In 1855 Roger Fenton left England to photograph in the Crimea, where the British, allied with the Ottoman Empire and France, were engaged in war against the Russians. His was the first large-scale photographic documentation of a war. Field Marshall Lord Raglan was the commander of the British Forces in the field, whose distinguished military career included the Battle of Waterloo, where he lost an arm. In this photograph his sleeve is conspicuously pinned up in a kind of half-mast salute.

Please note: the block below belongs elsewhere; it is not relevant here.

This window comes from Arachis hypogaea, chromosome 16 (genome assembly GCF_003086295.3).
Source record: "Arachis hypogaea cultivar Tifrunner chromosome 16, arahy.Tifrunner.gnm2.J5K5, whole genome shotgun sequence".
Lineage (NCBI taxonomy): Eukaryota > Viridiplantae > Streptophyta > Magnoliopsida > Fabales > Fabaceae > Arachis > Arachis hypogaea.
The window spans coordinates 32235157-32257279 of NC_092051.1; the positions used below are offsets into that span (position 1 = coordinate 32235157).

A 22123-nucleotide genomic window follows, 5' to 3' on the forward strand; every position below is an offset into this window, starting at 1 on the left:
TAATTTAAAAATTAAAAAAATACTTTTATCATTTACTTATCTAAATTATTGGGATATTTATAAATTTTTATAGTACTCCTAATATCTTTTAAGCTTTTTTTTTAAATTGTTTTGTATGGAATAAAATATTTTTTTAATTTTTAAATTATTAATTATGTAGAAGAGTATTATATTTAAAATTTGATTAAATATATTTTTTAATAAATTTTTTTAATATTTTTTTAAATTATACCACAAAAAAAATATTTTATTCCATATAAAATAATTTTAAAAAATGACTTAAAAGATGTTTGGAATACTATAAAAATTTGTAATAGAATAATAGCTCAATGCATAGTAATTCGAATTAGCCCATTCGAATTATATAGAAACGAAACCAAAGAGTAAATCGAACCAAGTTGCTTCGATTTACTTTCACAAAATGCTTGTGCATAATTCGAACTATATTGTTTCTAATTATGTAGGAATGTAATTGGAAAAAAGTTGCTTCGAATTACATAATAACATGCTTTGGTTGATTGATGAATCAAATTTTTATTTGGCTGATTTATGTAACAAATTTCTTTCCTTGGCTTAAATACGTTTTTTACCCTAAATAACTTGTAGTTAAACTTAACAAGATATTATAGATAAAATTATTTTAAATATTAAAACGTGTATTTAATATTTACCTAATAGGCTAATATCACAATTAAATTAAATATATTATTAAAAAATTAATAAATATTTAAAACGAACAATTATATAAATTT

Raglan sits in a doorway and looks away from the camera, his careworn body positioned at the boundary between light and shadow. Although the positioning is practical in terms of the light source, it is also metaphorical, placing Raglan on the cusp between a brilliant career and the twilight of life. The bright-white plumage of his hat lies across his lap like a dying bird. The bird is perhaps symbolic; Raglan was gravely ill with dysentery when the photograph was made and died within the month.